Google Pixel 8 Pro and 8 – which one? (smartphone review companion)

The Google Pixel 8 Pro and 8 use the same processor, most AI smarts and Android operating system, but each presents a slightly different experience.

First, let’s start with Google’s rationale. It is all about what the AI device – a computer in your pocket – can do for you. Google says it is not about ‘speeds and feeds – traditional performance metrics’.

Now, the sceptic in me says that just because Google says the sky is orange, we should believe it. I understand and even applaud its design and specifications rationale and to eschew traditional benchmarks. But frankly, it needs to compete not only on what it can do but also against the likes of more powerful Qualcomm SD8 Gen 1/2/3 flagships from Samsung, Oppo and Motorola.

This review companion discusses the many things common to the Google Pixel 8 and 8 Pro, so we don’t have to repeat them in each review.

This review is late in coming for four reasons.

First, Google hobbled the testing of ‘speeds and feeds’ by not allowing traditional tests like Geekbench, CPU Throttle, PC Mark 10, or GFX Bench (and many more) to be run before retail sale. As a tech journo, you must ask what it is hiding and hope it is nothing major. But it is just a Google quirk, as it did this for previous Pixel releases.

Second, and in my opinion, previous Pixel devices have been buggy at launch, needing at least a couple of firmware updates before they settled down. This review is on Android 14 with a 5 November security patch update. To be fair, it is usually first to market with the next version of Android, so many issues are about Android, not necessarily Google Pixel. There is another update in beta, fixing a very long bug list.

Third, I found that it took quite a few months for the Pixel 6/Pro (Android 12) and Pixel 7/Pro (Android 13) to be stable and have some of the feature drops that Google was marketing at launch a few months prior. This is no different. Note the first feature drop rolls out in December 2023 for the Pixel 8 Pro only.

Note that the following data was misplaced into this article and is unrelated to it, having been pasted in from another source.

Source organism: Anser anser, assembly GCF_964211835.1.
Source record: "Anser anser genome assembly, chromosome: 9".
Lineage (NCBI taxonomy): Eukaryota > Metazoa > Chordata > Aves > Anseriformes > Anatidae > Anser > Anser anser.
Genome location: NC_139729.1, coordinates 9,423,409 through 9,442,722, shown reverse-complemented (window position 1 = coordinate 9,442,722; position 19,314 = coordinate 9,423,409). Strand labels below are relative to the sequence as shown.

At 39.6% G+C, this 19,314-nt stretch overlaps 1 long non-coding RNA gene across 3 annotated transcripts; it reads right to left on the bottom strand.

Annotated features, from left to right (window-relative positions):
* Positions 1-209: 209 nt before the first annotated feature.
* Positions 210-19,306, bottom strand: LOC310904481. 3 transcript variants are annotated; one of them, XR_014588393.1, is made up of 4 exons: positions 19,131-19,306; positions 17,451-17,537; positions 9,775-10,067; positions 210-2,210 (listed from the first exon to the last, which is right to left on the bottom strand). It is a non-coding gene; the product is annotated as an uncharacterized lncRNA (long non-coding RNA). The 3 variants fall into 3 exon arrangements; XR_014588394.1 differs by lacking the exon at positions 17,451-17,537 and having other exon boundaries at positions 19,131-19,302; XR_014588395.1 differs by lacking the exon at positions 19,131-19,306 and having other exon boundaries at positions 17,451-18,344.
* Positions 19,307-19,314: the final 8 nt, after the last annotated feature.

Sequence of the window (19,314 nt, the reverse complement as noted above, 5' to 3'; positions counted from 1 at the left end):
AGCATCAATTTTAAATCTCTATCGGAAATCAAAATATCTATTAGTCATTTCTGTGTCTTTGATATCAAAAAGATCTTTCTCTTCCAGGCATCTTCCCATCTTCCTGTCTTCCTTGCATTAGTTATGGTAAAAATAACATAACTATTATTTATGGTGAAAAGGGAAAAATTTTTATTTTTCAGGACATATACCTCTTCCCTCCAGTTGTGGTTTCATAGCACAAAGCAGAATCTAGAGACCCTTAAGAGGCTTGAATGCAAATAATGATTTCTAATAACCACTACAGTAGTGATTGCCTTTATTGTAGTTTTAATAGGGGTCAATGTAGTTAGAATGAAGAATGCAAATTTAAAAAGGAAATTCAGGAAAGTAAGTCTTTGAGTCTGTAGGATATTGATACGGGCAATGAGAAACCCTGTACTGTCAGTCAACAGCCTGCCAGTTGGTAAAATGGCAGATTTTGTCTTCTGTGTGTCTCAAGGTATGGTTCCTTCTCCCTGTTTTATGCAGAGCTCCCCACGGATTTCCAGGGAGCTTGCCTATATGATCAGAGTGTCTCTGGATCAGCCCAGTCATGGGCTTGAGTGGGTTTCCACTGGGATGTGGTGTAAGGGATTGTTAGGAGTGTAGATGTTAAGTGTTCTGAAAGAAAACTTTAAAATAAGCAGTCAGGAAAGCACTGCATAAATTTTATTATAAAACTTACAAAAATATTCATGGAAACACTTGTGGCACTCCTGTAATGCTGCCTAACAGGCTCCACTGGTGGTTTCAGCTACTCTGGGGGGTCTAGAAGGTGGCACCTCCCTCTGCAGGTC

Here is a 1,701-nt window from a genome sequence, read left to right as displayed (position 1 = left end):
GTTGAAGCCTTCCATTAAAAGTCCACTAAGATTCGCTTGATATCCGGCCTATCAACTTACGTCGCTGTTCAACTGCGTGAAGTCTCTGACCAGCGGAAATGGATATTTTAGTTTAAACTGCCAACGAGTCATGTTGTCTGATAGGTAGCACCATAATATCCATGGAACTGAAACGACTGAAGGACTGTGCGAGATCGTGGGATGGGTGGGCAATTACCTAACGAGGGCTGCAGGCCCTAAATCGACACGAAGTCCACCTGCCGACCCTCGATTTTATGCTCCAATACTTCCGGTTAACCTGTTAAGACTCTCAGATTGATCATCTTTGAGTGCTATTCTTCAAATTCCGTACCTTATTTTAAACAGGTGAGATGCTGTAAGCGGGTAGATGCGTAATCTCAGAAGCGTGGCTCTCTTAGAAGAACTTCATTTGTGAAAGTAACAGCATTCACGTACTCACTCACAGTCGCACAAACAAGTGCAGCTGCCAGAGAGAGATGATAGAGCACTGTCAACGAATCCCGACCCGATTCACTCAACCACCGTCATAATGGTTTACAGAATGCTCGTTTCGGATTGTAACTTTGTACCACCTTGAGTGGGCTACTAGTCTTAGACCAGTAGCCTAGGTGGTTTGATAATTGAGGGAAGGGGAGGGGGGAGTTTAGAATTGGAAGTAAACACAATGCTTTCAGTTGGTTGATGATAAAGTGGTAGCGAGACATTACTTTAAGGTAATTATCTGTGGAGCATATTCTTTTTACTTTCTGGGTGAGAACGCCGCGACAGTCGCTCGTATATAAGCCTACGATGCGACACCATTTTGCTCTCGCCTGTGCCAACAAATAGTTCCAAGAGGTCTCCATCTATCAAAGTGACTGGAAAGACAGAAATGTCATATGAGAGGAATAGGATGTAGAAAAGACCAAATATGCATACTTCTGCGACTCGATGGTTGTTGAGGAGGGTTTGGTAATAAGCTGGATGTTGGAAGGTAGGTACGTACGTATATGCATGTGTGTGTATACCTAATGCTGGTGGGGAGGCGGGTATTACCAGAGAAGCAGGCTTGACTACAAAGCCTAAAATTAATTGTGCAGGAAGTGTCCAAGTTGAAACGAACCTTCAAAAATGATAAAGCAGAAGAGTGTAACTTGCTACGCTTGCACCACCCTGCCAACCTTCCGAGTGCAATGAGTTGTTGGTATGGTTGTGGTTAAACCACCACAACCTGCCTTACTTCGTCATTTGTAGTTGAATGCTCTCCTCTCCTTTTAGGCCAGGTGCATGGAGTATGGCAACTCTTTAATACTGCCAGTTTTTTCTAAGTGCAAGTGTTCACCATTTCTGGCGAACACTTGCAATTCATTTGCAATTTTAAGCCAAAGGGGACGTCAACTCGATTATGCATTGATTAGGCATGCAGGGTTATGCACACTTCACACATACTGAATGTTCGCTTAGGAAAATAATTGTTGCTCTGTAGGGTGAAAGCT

Four. The review unit Pixel 8 Pro would not charge past 75% and discharge for no reason. Google dutifully sent a new one that works fine.

Rant over – the initial test results varied considerably from the launch release to the 5 November patch. Here is the review Google Pixel 8 and Pro – a deep-dive smartphone review.

Who is Pixel for?

Google’s marketing is undoubtedly aimed at Gen Z (1997-2012). All the images and messages are for 20-somethings who apparently buy things because they look good and do cool stuff. But Gen Z is not all that vacuous and impressionable. They read CyberShack and are just as concerned about performance, camera, battery life, phone signal strength, and game performance as everyone else.

My best recommendation is that it is a decent phone with a great camera, city/suburb reception, and it does not really have gaming chops. Every Pixel owner I know (quite a few) loves the phone, but few use the AI features – it is still a phone first.

Who is it not for?

It throttles badly, gets hot under load, and has no mountable live storage. The 8-bit/16.7 million colour screen is so yesterday, and there is low phone signal strength. There are far more powerful and responsive phones for gaming. Regional and rural inhabitants, creators, Vloggers, gamers and power users should look to Qualcomm SD8 Gen 1, 2 or 3 phones.

Let’s not get too Tensor about it.

Google co-designs its silicon – the Tensor G3 – with Samsung. Samsung does, too, and its latest iteration is the Exynos 2300 (now cancelled), on which the G3 is loosely based. In theory, it is a flagship System-on-a-Chip (SoC), except that the equivalent Qualcomm SD8 Gen 2 outperforms it in most ways.

  • It runs hotter, although new firmware is coming that may reduce its heat loads by selectively throttling specific processes.
  • It currently throttles badly. SD8 is far better controlled, and OPPO’s Find N3 Fold has NO THROTTLING.
  • It uses last-gen ARM cores (SD8 uses current 2023-gen cores)
  • Its Exynos 5300 modem is strictly for city/suburbs with good tower coverage. SD8 Gen 2 X70 offers more powerful coverage, finds multiple towers and has dual active sims.
  • Its single-core speeds are comparable, but the SD8 Gen multi-core speeds are 68% faster. It is fair to say that Google prioritises battery life over performance.
  • Its graphics processor (ARM Mail-G715) has only 7 cores, is slower, and won’t run several benchmark tests. The SD8 Gen 2 Adreno 740 is significantly faster and supports ray tracing.
  • It does not disclose NPU AI TOPS (trillion operations per second), but the SD8 Gen 2 can do 26 TOPS.
  • Overall, the SD8 Gen 2 performs about 40% better. Full comparison benchmarks here.

Taking Google at its word – ‘it is not about speeds and feeds’ we are sure the lacklustre Tensor G3 flagship performance is fit for Google’s Pixel purposes. We have done our job if you know it is not equivalent to the Qualcomm SD8 Gen 2 or a MediaTek Dimensity 9000. Interestingly, Qualcomm’s SD8 Gen 3 is due out early in 2024, and it will blow all benchmarks away.

Summary: Tensor 3 is fit for purpose, but if you need better phone reception, gaming chops or more power, only Qualcomm SD8 Gen 1, 2 and 3 offer that.

What is Edge computing?